I'd imagine monsters with heavy weapons that your typical PC can't parry in the first place would be one way to mitigate the value of reduced penalties for multiple parries.

    I've also come to appreciate the way how before the 4th edition you could move into C with a step and attack unarmed or with a knife, and a Reach 1+ weapon couldn't parry.

    Oh yeah, and monsters with two good active defenses are less vulnerable to rapid strike spamming relative to a single high-skill attack with plenty of Deceptive Attack thrown in.

  2. I admit I vaguely assumed that stock DF monsters were intended for WM PCs to exist, given it seems that all Swash, most Knights, some Thieves, and others through subclasses / lenses etc will snag it

    For my monsters I often toward several of these features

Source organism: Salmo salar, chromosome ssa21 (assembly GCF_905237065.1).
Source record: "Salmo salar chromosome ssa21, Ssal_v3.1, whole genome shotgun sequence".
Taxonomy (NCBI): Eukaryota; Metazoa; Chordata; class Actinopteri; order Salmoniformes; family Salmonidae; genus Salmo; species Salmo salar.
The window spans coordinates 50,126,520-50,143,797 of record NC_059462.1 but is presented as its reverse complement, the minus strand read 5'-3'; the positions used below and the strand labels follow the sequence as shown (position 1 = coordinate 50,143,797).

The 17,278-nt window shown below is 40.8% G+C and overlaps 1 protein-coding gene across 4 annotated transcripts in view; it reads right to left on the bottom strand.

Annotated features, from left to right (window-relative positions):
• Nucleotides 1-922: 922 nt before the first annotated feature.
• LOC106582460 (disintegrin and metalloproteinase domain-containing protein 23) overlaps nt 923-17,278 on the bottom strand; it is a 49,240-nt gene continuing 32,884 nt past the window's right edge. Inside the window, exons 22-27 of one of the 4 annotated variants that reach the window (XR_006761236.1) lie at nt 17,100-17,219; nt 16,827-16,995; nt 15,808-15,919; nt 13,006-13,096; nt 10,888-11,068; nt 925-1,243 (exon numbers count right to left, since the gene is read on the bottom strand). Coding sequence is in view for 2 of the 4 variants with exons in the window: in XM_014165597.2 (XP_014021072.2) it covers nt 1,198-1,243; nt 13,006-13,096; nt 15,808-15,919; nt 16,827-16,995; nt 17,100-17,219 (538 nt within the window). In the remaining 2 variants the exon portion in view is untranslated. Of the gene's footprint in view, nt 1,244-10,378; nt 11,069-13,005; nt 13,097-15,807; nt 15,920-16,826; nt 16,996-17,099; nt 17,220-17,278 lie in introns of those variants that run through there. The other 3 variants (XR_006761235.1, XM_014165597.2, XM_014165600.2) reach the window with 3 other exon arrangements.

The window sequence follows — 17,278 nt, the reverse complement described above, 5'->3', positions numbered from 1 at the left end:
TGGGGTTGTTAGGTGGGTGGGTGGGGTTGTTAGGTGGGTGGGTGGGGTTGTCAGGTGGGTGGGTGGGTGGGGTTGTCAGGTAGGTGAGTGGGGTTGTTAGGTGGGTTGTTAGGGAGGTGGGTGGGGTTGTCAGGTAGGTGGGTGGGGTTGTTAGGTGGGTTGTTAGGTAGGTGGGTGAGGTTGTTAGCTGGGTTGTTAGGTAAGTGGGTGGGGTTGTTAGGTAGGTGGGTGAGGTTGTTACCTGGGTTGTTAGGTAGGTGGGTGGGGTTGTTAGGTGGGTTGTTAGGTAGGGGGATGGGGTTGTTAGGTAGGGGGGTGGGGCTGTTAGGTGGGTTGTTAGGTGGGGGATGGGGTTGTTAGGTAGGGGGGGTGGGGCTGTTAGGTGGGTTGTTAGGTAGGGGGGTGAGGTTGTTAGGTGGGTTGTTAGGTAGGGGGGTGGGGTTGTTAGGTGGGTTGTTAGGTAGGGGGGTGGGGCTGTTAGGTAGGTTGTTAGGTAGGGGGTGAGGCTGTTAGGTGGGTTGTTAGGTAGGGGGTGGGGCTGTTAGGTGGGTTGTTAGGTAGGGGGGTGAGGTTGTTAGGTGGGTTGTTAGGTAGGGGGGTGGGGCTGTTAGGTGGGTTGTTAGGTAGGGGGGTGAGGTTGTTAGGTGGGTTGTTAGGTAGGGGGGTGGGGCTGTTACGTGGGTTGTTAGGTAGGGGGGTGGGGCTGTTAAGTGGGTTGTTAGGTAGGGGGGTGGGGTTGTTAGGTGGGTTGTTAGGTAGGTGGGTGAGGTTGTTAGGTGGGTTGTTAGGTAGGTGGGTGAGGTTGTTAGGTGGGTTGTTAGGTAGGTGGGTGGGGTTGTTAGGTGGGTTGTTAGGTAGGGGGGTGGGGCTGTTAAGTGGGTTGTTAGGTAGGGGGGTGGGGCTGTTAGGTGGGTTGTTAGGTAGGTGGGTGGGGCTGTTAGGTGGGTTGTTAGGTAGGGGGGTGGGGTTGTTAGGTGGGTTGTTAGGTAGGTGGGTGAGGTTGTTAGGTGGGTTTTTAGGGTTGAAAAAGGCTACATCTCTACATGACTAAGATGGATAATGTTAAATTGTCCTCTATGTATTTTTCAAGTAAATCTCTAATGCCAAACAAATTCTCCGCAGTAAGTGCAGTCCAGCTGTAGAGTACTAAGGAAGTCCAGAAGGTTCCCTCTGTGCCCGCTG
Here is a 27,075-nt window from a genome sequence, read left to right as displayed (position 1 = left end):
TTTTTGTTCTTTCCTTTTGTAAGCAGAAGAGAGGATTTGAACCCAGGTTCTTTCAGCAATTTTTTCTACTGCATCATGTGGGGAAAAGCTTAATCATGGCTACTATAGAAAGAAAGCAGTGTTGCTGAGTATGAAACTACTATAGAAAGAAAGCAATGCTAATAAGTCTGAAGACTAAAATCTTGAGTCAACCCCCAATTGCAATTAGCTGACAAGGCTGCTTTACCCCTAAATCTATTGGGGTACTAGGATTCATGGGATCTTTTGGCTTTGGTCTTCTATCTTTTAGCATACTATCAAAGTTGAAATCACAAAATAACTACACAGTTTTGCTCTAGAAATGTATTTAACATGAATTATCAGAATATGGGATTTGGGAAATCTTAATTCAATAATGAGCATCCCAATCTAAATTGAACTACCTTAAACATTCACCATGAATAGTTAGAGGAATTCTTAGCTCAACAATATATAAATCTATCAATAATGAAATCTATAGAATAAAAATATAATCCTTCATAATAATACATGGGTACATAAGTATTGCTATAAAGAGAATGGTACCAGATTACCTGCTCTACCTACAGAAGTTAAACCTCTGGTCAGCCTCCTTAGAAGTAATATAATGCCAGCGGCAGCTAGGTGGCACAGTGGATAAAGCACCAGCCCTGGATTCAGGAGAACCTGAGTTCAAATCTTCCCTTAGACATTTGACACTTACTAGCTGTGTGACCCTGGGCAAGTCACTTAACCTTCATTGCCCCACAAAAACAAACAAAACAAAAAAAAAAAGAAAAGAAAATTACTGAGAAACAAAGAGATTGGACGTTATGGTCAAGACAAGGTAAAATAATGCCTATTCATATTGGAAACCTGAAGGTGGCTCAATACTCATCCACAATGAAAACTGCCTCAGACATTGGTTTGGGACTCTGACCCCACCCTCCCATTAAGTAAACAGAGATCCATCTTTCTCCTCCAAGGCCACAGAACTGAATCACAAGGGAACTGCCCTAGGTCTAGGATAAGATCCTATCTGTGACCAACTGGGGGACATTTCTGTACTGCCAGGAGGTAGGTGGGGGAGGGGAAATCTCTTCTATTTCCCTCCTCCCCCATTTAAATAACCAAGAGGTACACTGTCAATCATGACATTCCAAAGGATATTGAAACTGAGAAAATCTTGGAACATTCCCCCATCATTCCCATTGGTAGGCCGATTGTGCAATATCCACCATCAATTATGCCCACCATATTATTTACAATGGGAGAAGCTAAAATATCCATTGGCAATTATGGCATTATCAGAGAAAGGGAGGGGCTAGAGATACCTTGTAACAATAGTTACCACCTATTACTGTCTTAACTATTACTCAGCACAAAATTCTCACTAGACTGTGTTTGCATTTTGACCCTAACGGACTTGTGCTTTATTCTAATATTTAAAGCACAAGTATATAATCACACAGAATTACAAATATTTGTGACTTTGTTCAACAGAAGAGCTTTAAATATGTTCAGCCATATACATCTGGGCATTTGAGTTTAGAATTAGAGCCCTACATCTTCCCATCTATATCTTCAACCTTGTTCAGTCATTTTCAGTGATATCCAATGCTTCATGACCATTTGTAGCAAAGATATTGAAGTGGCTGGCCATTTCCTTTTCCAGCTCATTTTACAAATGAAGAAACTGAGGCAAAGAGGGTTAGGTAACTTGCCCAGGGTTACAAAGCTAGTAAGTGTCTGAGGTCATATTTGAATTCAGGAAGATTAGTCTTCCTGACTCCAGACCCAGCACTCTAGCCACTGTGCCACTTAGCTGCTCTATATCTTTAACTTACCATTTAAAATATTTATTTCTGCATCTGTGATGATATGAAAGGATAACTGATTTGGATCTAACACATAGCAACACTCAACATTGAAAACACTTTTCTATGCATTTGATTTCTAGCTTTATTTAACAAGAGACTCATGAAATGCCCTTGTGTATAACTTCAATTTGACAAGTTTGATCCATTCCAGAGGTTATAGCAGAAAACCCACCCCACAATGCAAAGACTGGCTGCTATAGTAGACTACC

1. DR such that anything short of a strong weapon master with a penetrating weapon will just bounce ('hit like a truck, hit weakness, have a penetrating weapon - pick two of three'). Bebelith had like 30 natural DR and 10 DR aura.
    2. Enough damage that if the monster ever actually hits non zero chance of -5xHP in a single blow. Bebelith overrun smacked a guy for 210 or so
    3. Lots of attacks. Skill enough to have decent levels of deceptive on said attacks. Pit Fiend had skill 36 and Claw, Claw, Bite, Horns, Wing, Wing, Tail, Quickened Fireball attack pattern
    4. Lots of skill yielding high active defenses so they need to iterate it down or get crits to land blows. A pit fiend had parry 22 due to skill 36 and combat reflexes, iterate at -2 (it's a high skill unarmed fighter of course had TBaM), and that's on 2 claws
    5. Enough HP and HT to just keep trucking despite PCs laying into it like a speed bag, including HT needed to keep trucking through brain hits. 250 HP Bebelith, or Hezrou that had 30 HT.